Expect to pay: £7/$10
Release Out: now
Publisher: Devolver Digital
Tear out a man's throat and steal his bat. Knock a man down with a door and pound his skull into the tiles. Hurl the bat at a third man, climb on top, and pour scalding water on his face to watch him squirm. Take his machinegun and run, dancing, up the stairs towards more killing. Immediately get shot, die, and start again.
It only takes one bullet, stab or punch to kill you in Hotline Miami, but your fragility isn't designed to encourage caution. Instant and frequent restarts instead lead you towards frantic repetition: it wants you to play recklessly, failingly fast and then urgently try again.
By the time you've completed your first mission, you'll discover two things: first, your movements no longer look reckless. Practice has made your steps purposeful, and your every killing blow is part of a choreographed movie fight scene in which brutal murder is performed to a soundtrack of heavy beats.
The second is that Hotline Miami has indoctrinated you into its way of thinking. Without realising it, you've been bolted to the brain of the protagonist: a silent, crummy man performing senseless acts of violence in a neon 1980s acid trip.
Once you're hooked, it's easy to get carried away. This game is designed to inspire a fever, and a certain kind of gamer is going to love it. It's confident, brash and conceptually complete in a way that makes it hard to imagine what its designers might have done differently.
But shake off the bloodthirsty mania and you'll find a tight, efficient game, content with providing cheap thrills. Slice a man's intestines out with a samurai sword, then kick his friend's head against a wall until it bursts. Press your thumbs into a man's eyeballs until he stops struggling, then shoot his dog. If you die, you'll do it again. If you succeed, you'll do it again on another mission. All Hotline Miami wants from you is that you kill, or be killed, and enjoy doing it.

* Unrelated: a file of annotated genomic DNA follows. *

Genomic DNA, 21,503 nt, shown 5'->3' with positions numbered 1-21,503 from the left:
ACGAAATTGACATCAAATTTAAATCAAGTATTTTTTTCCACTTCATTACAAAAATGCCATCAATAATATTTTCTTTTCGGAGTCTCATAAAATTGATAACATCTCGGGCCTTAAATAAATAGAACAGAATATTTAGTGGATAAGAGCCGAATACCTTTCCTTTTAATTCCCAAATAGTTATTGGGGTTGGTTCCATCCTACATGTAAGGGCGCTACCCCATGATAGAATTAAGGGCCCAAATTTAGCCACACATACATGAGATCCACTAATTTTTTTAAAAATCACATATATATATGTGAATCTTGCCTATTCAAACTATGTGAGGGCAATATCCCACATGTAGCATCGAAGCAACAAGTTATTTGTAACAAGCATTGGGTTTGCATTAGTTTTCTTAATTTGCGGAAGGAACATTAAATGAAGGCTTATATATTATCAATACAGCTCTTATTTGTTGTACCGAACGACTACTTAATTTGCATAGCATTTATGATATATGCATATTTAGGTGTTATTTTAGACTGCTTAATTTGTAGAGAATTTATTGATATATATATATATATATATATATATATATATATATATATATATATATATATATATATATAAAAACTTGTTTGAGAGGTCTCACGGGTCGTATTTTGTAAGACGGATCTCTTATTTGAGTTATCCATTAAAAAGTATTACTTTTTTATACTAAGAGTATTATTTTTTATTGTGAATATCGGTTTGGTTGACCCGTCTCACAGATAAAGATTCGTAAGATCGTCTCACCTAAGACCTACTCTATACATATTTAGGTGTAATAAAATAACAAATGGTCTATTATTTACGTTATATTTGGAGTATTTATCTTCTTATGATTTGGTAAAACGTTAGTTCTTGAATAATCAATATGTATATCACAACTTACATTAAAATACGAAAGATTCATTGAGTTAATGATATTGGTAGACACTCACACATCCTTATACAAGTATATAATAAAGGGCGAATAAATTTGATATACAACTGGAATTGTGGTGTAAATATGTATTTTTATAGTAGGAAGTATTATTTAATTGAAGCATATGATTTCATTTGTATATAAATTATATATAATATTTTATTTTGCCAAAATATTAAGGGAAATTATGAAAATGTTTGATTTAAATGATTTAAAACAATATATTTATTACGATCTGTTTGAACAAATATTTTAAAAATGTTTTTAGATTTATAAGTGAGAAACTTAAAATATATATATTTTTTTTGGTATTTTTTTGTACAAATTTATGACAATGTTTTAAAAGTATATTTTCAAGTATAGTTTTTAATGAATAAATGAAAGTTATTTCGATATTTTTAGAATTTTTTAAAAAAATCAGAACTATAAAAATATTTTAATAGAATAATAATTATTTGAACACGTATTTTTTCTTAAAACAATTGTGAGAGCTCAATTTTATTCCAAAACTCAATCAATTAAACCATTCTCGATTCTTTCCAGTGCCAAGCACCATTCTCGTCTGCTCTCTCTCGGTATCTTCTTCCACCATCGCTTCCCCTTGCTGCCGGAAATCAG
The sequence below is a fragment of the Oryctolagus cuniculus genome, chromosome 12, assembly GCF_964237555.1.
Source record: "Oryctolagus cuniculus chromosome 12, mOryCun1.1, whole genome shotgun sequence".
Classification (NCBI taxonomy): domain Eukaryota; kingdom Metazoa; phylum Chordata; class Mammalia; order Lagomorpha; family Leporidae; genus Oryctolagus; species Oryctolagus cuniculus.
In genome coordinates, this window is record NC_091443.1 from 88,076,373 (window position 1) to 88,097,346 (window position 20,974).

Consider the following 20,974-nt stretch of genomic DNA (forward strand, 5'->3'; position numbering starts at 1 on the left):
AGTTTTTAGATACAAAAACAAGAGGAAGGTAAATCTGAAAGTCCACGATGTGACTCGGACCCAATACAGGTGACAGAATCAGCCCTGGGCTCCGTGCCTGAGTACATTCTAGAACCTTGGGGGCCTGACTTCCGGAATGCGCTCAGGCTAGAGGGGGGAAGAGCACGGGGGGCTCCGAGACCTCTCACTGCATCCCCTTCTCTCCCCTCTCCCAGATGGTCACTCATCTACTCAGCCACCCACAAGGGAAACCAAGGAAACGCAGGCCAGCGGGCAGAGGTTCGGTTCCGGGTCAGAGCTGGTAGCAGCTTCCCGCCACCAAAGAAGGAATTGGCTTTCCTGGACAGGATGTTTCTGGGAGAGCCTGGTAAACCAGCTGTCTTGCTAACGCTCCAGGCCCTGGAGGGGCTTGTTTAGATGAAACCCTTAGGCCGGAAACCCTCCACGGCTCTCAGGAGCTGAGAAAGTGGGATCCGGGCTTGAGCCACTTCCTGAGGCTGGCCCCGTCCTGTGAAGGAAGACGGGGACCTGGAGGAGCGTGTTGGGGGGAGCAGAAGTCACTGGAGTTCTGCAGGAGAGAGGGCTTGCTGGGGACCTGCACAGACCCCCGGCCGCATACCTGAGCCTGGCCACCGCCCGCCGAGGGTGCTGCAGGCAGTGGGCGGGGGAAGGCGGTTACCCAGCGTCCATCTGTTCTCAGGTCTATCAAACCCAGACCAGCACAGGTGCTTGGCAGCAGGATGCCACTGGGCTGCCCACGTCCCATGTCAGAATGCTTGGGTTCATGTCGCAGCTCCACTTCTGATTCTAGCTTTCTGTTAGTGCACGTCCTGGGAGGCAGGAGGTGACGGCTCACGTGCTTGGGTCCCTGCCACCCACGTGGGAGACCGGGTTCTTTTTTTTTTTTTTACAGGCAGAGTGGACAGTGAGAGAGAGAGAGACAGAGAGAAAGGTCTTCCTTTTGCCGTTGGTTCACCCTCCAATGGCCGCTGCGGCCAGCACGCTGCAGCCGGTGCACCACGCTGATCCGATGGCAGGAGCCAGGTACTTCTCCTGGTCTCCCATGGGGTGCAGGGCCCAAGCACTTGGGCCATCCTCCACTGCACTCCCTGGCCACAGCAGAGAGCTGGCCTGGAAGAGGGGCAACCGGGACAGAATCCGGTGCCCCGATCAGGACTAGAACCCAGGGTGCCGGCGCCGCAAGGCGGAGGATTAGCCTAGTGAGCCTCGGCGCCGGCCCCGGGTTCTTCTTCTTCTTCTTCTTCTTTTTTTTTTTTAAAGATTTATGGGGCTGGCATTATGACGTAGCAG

There are hints of something more, but just hints. After each successfully completed mission, it tallies a score based on the method and manner of your killing. Get enough points and you'll unlock new weapons – ninja stars and samurai swords and beer cans and dozens of others. You'll also unlock masks that give your character a special power. Dress like Lassie and dogs won't attack. Slip on a monkey mask and a close-up kill will end with the enemy's weapon in your hands.
There are also hints at a deeper mystery. Each mission is bookended by brief moments in the protagonist's life, including a romance conveyed wordlessly via the changing state of your apartment. There are bizarre conversations with three men in animal masks. And there are the phonecalls, their sources unknown, that request your services.
But don't expect answers to these mysteries. Hotline Miami may well just be about the world's worst temp, mistaking his assignments for a euphemistic incitement to murder.
This turns out to be a relief. Too often videogames flail around in an attempt to justify the player's actions. Your wife and young child were killed, which justifies Max Payne's rampant bloodlust. You're Skyrim's chosen one and the dragons are attacking, so it's probably fine that you kill and steal indiscriminately.
At best, these justifications are nothing more than clichés, at worst they're intellectually dishonest: a mask we wear in front of the world to hide what we aren't yet able to explain. In Hotline Miami, you're compelled to murder by nothing more than a phonecall and a propulsive disco beat.